The Supreme Pontiff.... as Head of the Catholic Church, which, faithful to its divine doctrines and its most glorious traditions, considers all men as brothers and teaches them to love one another, he never ceases to indicate among individuals, as well as among peoples, the observance of the principles of the natural law, and to condemn everything that violates them. This law must be observed and respected in the case of the children of Israel, as well as of all others, because it would not be comformable to justice or to religion itself to derogate from it solely on account of divergence of religious confessions.

-- Pope Benedict XV, 1916

The Church "just as it reproves all rancours in conflicts between peoples, to the maximum extent condemns hatred of the people once chosen by God, the hatred that commonly goes by the name of anti-Semitism."

-- Pope Pius XI, 1928

Mark well that in the Catholic Mass, Abraham is our Patriarch and forefather. Anti-Semitism is incompatible with the lofty thought which that fact expresses. It is a movement with which we Christians can have nothing to do. No, no, I say to you it is impossible for a Christian to take part in anti-Semitism. It is inadmissible. Through Christ and in Christ we are the spiritual progeny of Abraham. Spiritually, we are all Semites.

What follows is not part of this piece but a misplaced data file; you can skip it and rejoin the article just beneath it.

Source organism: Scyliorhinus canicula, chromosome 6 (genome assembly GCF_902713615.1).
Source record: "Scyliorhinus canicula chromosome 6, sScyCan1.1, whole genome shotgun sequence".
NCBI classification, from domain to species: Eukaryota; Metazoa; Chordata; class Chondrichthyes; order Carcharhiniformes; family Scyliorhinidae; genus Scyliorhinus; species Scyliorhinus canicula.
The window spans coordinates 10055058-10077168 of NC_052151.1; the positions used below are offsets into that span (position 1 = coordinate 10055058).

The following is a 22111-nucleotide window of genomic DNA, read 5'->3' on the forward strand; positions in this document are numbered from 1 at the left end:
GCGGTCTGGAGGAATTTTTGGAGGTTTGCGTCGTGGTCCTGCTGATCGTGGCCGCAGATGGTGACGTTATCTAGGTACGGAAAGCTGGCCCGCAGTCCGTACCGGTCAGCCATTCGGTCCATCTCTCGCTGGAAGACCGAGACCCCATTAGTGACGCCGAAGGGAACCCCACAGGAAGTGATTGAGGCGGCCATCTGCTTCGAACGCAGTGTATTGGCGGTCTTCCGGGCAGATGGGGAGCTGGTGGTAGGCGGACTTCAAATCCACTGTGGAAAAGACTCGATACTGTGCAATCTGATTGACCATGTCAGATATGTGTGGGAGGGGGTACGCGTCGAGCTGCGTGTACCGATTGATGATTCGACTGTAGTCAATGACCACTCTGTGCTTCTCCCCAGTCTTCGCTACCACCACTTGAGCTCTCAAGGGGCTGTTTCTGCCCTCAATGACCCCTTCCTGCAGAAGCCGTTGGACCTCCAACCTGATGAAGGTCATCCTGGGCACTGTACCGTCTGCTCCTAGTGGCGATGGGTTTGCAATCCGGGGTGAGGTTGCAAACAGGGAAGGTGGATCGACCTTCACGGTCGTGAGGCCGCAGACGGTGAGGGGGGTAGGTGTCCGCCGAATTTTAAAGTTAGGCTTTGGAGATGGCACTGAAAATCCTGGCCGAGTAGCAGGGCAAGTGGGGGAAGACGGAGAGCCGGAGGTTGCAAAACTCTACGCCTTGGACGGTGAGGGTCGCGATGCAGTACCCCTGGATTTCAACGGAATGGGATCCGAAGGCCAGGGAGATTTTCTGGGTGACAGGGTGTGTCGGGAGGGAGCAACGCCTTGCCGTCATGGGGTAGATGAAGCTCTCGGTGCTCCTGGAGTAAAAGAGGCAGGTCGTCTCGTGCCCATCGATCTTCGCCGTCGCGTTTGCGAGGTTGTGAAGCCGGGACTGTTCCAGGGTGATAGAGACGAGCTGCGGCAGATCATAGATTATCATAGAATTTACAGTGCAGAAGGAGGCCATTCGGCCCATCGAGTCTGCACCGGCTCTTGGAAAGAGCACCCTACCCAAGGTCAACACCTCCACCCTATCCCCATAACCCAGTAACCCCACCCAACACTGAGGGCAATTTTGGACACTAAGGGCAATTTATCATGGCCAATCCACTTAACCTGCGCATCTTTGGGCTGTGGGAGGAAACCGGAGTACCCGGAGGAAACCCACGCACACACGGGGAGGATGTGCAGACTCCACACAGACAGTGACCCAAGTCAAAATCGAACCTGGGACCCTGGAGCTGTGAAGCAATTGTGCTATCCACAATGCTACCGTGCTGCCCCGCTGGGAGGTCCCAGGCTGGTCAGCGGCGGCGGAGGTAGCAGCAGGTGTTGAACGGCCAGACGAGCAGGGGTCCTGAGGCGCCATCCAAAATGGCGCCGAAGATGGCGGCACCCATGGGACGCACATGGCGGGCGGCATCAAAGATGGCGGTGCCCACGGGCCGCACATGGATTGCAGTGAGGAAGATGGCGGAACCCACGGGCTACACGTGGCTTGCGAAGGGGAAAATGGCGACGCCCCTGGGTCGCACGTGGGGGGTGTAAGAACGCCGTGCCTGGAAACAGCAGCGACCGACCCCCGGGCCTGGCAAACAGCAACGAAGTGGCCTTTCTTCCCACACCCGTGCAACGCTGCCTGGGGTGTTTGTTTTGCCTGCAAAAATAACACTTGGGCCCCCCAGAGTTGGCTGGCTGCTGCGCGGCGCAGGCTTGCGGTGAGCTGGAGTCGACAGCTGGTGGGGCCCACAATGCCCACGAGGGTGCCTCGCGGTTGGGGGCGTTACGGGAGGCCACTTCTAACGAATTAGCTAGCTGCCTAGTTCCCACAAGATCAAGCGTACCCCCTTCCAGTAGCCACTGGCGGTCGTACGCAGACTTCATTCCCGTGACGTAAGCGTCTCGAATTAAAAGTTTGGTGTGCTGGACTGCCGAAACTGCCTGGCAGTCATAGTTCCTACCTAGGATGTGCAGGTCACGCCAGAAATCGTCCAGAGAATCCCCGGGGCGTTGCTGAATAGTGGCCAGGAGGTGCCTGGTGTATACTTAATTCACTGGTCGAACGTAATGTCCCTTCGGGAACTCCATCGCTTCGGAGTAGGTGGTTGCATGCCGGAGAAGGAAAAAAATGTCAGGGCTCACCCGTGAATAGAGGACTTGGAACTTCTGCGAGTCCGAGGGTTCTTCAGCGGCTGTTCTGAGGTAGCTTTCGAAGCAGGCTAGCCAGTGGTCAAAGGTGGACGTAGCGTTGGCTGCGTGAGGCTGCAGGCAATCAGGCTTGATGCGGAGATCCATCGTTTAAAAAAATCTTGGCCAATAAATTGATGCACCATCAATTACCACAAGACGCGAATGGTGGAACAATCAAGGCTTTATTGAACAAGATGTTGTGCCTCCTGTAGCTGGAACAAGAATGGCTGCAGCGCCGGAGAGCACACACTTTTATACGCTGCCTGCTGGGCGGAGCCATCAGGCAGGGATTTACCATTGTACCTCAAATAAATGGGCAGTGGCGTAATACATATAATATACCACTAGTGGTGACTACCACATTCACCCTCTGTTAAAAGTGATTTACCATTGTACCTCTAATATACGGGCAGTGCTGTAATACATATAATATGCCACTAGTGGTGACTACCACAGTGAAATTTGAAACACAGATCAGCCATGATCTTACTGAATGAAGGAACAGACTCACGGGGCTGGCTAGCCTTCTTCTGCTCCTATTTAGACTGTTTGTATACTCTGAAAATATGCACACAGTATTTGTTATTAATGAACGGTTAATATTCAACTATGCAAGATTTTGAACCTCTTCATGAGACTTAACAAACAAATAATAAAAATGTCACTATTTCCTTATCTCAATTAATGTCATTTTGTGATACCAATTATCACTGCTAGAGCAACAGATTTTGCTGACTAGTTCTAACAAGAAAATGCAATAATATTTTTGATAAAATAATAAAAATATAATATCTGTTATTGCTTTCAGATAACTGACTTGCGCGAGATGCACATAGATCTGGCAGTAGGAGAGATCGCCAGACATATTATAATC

-- Pope Pius XI, 1938

January 13, 2006 8:27 PM  
Blogger Peter Burnet said...

Oh, well done, David. And before our friends here tell us this is only very recent and was unknown before modern times--

Gregory, bishop, servant of the servants of God, extends greetings and the apostolic benediction to the beloved sons in Christ, the faithful Christians, to those here now and to those in the future. Even as it is not allowed to the Jews in their assemblies presumptuously to undertake for themselves more than that which is permitted them by law, even so they ought not to suffer any disadvantage in those [privileges] which have been granted them. Although they prefer to persist in their stubbornness rather than to recognize the words of their prophets and the mysteries of the Scriptures, and thus to arrive at a knowledge of Christian faith and salvation; nevertheless, inasmuch as they have made an appeal for our protection and help, we therefore admit their petition and offer them the shield of our protection through the clemency of Christian piety. In so doing we follow in the footsteps of our predecessors of blessed memory, the popes of Rome Calixtus, Eugene, Alexander, Clement, Celestine, Innocent, and Honorius....[...]